Virtua Tennis 3 Xbox 360 Review

It’s been a long time since home consoles have seen anything new from Sega’s classic sports series, but now they are back with an all new update to the Virtua Tennis franchise. In the absence of Virtua Tennis, Top Spin has stepped in and done a more than adequate job of satisfying our needs for video Tennis, but the big question is can it oust the usurper from its throne as king of the court?

Presentation-wise, VT3 matches up nicely against Top Spin 2, and then takes things up a notch. Character models are highly detailed and are animated perfectly when in action on the court, and the environments match the attention to detail too. All the courts from around the world have been reproduced meticulously and the training facilities where you play the mini games look the part perfectly. It’s difficult to fault the games visuals but there is one small flaw, the only time you’ll notice any difference from watching the real players and VT3 is when you get into face to face conversations with them. When they’re playing on court they emote excellently, showing the joy in their victory or anger and disappointment over losing, but when they’re talking to you they are completely emotionless. It’s not just the visual side of the conversations that’s flawed either, there is no audio to them, the conversation happens in text boxes and is completely one sided. There’s another small niggle on the audio side as well, most of the tunes are classic Virtua Tennis style, a nice bit of guitar rock, but there are a few tunes that just seem completely out of place. These are just small things though, completely cosmetic, and don’t really detract from the game itself.

Nice graphics and sound can’t cover up bad gameplay though, but thankfully the core gameplay remains largely unchanged from previous instalments. Everything is as solid as ever, just a nicely paced arcade style tennis game, there has been one small addition though. Now you get a slice shot as well as top spin and lob shots, it doesn’t alter things much though, maybe makes matches a little more strategic. It’s simple pick up and play arcade action, just like it’s always been World Tour has had a bit of a makeover though. The globe is back, as usual, giving you access to all your matches and training events, but a calendar has been added which can be brought up by tapping the right trigger. This tells you when and where your tournaments are and they appear on the globe when you reach their date. The training mini games are constantly there though, and as you build up your stats with them new levels to the games are opened up. Most of these are new, with titles like Alien Attack, Avalanche and Super Bingo, they are all pretty varied and fun. As well as having conversations with other players, as previously mentioned, you also get messages from them, these will either be making dates for practice sessions or challenging you to one of the mini games, if you pick a regular doubles partner they’ll even send you a card at Christmas. You’ll also get messages from your coach, giving you advice on your training, and informing you of any extra gear you get from sponsors, or for winning tournaments, the Tennis authority will also be in touch, letting you know when you’re eligible to participate in different classes of tournament. Overall things haven’t changed much, and they’ve obviously be borrowing ideas from the competition, but it still retains the feel of the original game in World Tour.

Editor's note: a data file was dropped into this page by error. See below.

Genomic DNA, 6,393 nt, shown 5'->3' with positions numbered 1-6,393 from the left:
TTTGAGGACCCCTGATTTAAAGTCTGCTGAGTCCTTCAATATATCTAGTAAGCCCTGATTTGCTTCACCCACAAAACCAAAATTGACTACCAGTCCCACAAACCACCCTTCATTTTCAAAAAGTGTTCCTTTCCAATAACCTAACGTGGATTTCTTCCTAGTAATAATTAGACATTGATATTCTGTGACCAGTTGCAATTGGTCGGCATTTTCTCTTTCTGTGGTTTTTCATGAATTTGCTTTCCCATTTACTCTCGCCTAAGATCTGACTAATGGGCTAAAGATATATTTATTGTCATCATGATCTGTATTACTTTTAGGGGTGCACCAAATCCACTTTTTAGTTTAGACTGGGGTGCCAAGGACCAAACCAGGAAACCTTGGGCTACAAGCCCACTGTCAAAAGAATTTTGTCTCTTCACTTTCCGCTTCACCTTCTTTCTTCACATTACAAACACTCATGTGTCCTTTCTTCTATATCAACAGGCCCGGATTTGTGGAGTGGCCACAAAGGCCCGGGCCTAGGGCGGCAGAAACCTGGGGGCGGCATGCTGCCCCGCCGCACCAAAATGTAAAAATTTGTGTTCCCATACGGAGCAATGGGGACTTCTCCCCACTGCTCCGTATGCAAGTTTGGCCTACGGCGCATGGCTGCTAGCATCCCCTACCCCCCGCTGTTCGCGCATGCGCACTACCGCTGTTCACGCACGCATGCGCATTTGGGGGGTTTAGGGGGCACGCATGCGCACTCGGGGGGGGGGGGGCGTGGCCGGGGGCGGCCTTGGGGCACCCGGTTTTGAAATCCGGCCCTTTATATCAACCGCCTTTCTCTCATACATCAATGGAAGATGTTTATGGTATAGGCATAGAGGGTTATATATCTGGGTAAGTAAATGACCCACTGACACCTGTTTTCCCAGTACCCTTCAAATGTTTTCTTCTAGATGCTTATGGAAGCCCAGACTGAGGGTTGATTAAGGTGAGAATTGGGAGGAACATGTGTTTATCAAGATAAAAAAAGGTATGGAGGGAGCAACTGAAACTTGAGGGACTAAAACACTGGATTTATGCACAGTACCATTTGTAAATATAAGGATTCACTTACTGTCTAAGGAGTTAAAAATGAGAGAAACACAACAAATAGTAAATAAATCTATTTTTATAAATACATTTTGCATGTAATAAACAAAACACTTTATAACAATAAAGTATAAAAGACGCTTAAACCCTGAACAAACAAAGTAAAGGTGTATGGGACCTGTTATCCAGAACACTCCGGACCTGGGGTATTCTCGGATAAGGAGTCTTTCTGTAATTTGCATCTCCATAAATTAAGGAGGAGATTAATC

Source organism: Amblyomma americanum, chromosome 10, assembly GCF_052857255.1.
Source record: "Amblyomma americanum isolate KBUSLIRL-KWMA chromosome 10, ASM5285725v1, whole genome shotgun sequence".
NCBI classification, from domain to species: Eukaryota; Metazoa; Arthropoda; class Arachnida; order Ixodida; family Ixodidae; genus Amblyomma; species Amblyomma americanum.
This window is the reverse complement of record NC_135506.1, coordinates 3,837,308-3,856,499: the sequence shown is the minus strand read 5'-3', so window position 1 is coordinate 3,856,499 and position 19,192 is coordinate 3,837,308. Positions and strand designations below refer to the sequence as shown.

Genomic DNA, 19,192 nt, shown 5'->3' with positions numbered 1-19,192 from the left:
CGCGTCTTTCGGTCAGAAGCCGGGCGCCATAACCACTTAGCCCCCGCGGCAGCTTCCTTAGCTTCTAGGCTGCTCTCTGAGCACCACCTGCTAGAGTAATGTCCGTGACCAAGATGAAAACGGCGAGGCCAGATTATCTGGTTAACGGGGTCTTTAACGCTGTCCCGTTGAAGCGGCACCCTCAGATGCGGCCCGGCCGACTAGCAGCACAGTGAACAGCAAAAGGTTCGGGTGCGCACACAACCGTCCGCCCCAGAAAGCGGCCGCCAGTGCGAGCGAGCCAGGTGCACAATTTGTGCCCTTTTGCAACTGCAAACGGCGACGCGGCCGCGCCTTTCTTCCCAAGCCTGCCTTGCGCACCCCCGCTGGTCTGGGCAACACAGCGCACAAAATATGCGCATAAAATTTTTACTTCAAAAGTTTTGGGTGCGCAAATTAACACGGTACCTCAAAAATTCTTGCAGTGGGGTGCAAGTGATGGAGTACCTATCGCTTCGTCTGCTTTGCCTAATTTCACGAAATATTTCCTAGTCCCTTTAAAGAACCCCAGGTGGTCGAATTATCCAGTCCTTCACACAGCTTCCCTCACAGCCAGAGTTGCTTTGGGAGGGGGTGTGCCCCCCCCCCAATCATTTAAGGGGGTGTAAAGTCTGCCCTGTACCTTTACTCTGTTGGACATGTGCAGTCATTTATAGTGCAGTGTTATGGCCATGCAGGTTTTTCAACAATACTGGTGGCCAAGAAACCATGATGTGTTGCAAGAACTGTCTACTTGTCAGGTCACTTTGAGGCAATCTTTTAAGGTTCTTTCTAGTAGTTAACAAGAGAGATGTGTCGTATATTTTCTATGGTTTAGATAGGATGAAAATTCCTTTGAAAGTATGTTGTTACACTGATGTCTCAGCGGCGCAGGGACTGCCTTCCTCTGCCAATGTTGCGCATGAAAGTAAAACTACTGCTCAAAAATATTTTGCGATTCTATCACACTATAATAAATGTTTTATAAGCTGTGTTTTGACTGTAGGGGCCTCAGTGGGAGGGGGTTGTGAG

There’s more to the game than world tour though, there’s your standard exhibition mode, which can be played in singles or doubles, tournament mode, which pretty much speaks for itself, and a new addition ‘Court games’. This new mode is comprised of the mini games from world tour mode, but this time you can play them with up to three friends. These make for a nice alternative to a straight game of Tennis and are a lot of fun and could be a good party game for those drunken gaming session that invariably happen after a night down the pub, just a shame they aren’t playable online. Online does support exhibition matches, both singles and doubles, and tournaments. It plays perfectly, no lag, no slowdown, it’s as if you were playing on the same 360. Another option you’ll find is VT.TV which, apart from being a palindrome, is also a spectator mode very much like PGR3’s Gotham TV. It doesn’t really add anything to the game, but it’s nice to know if you’re playing particularly well online you could have an audience just like a real Tennis pro. Compulsive as VT3’s single player is, multiplayer is really where it’s at and should keep you playing both on and offline for a long time to come.

It was a long time coming, but Virtua Tennis 3 is an amazing comeback for the series. It shows that simple arcade style sports games can survive in today’s next generation market where realism is demanded and strived for. It has evolved the series without over complicating it, and in todays market where you have to check the manual just to find out what button does what it is a breath of fresh air. In the next generation upgrade the game has taken a couple of small hits in the presentation department, but it retains the addictive pick up and play gameplay the series is famous for. You don’t have to be a Tennis fan to enjoy this, hell you don’t even have to be a gamer, it’s simple, addictive and fun. What more do you want?

After a break in service Virtua Tennis returns to take it’s rightful place as king of the court.

9.0 out of 10
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